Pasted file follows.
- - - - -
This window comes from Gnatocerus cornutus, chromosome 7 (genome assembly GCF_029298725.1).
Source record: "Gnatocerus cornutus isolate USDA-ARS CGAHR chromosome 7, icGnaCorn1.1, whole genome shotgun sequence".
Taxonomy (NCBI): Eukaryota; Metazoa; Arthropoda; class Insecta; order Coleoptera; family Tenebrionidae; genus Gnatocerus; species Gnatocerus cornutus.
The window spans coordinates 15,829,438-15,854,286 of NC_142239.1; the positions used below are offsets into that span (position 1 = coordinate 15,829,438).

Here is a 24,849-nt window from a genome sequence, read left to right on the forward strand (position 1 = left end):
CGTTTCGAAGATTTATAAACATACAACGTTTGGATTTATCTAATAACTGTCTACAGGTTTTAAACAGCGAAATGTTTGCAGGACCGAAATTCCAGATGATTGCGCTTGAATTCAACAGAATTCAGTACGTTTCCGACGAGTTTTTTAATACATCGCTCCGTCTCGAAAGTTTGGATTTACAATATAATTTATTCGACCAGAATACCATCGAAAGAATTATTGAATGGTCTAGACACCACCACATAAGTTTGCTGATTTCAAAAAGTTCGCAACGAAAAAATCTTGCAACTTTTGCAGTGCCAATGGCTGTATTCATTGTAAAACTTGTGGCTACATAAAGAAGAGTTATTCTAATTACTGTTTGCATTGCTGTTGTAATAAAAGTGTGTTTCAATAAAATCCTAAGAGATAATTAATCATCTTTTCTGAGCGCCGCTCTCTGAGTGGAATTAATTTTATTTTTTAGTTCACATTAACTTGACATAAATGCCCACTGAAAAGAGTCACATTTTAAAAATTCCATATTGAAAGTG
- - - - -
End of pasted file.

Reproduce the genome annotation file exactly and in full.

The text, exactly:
This window comes from Gnatocerus cornutus, chromosome 7 (genome assembly GCF_029298725.1).
Source record: "Gnatocerus cornutus isolate USDA-ARS CGAHR chromosome 7, icGnaCorn1.1, whole genome shotgun sequence".
Taxonomy (NCBI): Eukaryota; Metazoa; Arthropoda; class Insecta; order Coleoptera; family Tenebrionidae; genus Gnatocerus; species Gnatocerus cornutus.
The window spans coordinates 15,829,438-15,854,286 of NC_142239.1; the positions used below are offsets into that span (position 1 = coordinate 15,829,438).

Here is a 24,849-nt window from a genome sequence, read left to right on the forward strand (position 1 = left end):
CGTTTCGAAGATTTATAAACATACAACGTTTGGATTTATCTAATAACTGTCTACAGGTTTTAAACAGCGAAATGTTTGCAGGACCGAAATTCCAGATGATTGCGCTTGAATTCAACAGAATTCAGTACGTTTCCGACGAGTTTTTTAATACATCGCTCCGTCTCGAAAGTTTGGATTTACAATATAATTTATTCGACCAGAATACCATCGAAAGAATTATTGAATGGTCTAGACACCACCACATAAGTTTGCTGATTTCAAAAAGTTCGCAACGAAAAAATCTTGCAACTTTTGCAGTGCCAATGGCTGTATTCATTGTAAAACTTGTGGCTACATAAAGAAGAGTTATTCTAATTACTGTTTGCATTGCTGTTGTAATAAAAGTGTGTTTCAATAAAATCCTAAGAGATAATTAATCATCTTTTCTGAGCGCCGCTCTCTGAGTGGAATTAATTTTATTTTTTAGTTCACATTAACTTGACATAAATGCCCACTGAAAAGAGTCACATTTTAAAAATTCCATATTGAAAGTG